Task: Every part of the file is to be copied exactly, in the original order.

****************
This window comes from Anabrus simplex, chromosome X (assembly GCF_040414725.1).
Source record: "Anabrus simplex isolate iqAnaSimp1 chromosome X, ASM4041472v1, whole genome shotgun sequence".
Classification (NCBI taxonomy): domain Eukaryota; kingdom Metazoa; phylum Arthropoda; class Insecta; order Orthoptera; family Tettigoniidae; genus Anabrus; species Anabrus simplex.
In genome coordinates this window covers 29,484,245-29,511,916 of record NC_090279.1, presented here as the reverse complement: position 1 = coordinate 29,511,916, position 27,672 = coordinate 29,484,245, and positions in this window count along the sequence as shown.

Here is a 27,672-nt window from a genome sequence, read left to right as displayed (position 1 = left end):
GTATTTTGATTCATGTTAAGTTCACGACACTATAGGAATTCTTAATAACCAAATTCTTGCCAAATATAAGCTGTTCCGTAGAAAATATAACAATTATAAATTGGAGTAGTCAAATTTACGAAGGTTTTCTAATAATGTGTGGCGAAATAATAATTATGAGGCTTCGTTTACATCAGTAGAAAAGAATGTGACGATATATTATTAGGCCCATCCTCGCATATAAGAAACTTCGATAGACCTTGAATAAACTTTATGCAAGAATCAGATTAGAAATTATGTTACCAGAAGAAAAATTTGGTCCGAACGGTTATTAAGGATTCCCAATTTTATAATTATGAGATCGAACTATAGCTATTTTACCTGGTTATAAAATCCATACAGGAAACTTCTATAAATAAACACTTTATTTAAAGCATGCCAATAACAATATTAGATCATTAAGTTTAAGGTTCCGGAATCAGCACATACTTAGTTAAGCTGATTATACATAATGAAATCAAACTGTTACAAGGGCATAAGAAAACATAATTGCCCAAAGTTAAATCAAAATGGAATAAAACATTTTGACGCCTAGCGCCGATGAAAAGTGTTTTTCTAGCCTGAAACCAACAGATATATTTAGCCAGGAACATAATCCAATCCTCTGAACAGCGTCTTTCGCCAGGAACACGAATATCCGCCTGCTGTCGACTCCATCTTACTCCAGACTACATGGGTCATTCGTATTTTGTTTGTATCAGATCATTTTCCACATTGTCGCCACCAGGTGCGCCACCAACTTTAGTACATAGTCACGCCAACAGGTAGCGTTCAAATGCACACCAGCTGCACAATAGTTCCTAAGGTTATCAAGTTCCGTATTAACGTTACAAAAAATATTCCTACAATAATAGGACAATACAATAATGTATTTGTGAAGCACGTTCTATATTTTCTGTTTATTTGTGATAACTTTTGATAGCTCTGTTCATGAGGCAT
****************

This window comes from Anabrus simplex, chromosome X (assembly GCF_040414725.1).
Source record: "Anabrus simplex isolate iqAnaSimp1 chromosome X, ASM4041472v1, whole genome shotgun sequence".
Classification (NCBI taxonomy): domain Eukaryota; kingdom Metazoa; phylum Arthropoda; class Insecta; order Orthoptera; family Tettigoniidae; genus Anabrus; species Anabrus simplex.
In genome coordinates this window covers 29,484,245-29,511,916 of record NC_090279.1, presented here as the reverse complement: position 1 = coordinate 29,511,916, position 27,672 = coordinate 29,484,245, and positions in this window count along the sequence as shown.

Here is a 27,672-nt window from a genome sequence, read left to right as displayed (position 1 = left end):
GTATTTTGATTCATGTTAAGTTCACGACACTATAGGAATTCTTAATAACCAAATTCTTGCCAAATATAAGCTGTTCCGTAGAAAATATAACAATTATAAATTGGAGTAGTCAAATTTACGAAGGTTTTCTAATAATGTGTGGCGAAATAATAATTATGAGGCTTCGTTTACATCAGTAGAAAAGAATGTGACGATATATTATTAGGCCCATCCTCGCATATAAGAAACTTCGATAGACCTTGAATAAACTTTATGCAAGAATCAGATTAGAAATTATGTTACCAGAAGAAAAATTTGGTCCGAACGGTTATTAAGGATTCCCAATTTTATAATTATGAGATCGAACTATAGCTATTTTACCTGGTTATAAAATCCATACAGGAAACTTCTATAAATAAACACTTTATTTAAAGCATGCCAATAACAATATTAGATCATTAAGTTTAAGGTTCCGGAATCAGCACATACTTAGTTAAGCTGATTATACATAATGAAATCAAACTGTTACAAGGGCATAAGAAAACATAATTGCCCAAAGTTAAATCAAAATGGAATAAAACATTTTGACGCCTAGCGCCGATGAAAAGTGTTTTTCTAGCCTGAAACCAACAGATATATTTAGCCAGGAACATAATCCAATCCTCTGAACAGCGTCTTTCGCCAGGAACACGAATATCCGCCTGCTGTCGACTCCATCTTACTCCAGACTACATGGGTCATTCGTATTTTGTTTGTATCAGATCATTTTCCACATTGTCGCCACCAGGTGCGCCACCAACTTTAGTACATAGTCACGCCAACAGGTAGCGTTCAAATGCACACCAGCTGCACAATAGTTCCTAAGGTTATCAAGTTCCGTATTAACGTTACAAAAAATATTCCTACAATAATAGGACAATACAATAATGTATTTGTGAAGCACGTTCTATATTTTCTGTTTATTTGTGATAACTTTTGATAGCTCTGTTCATGAGGCAT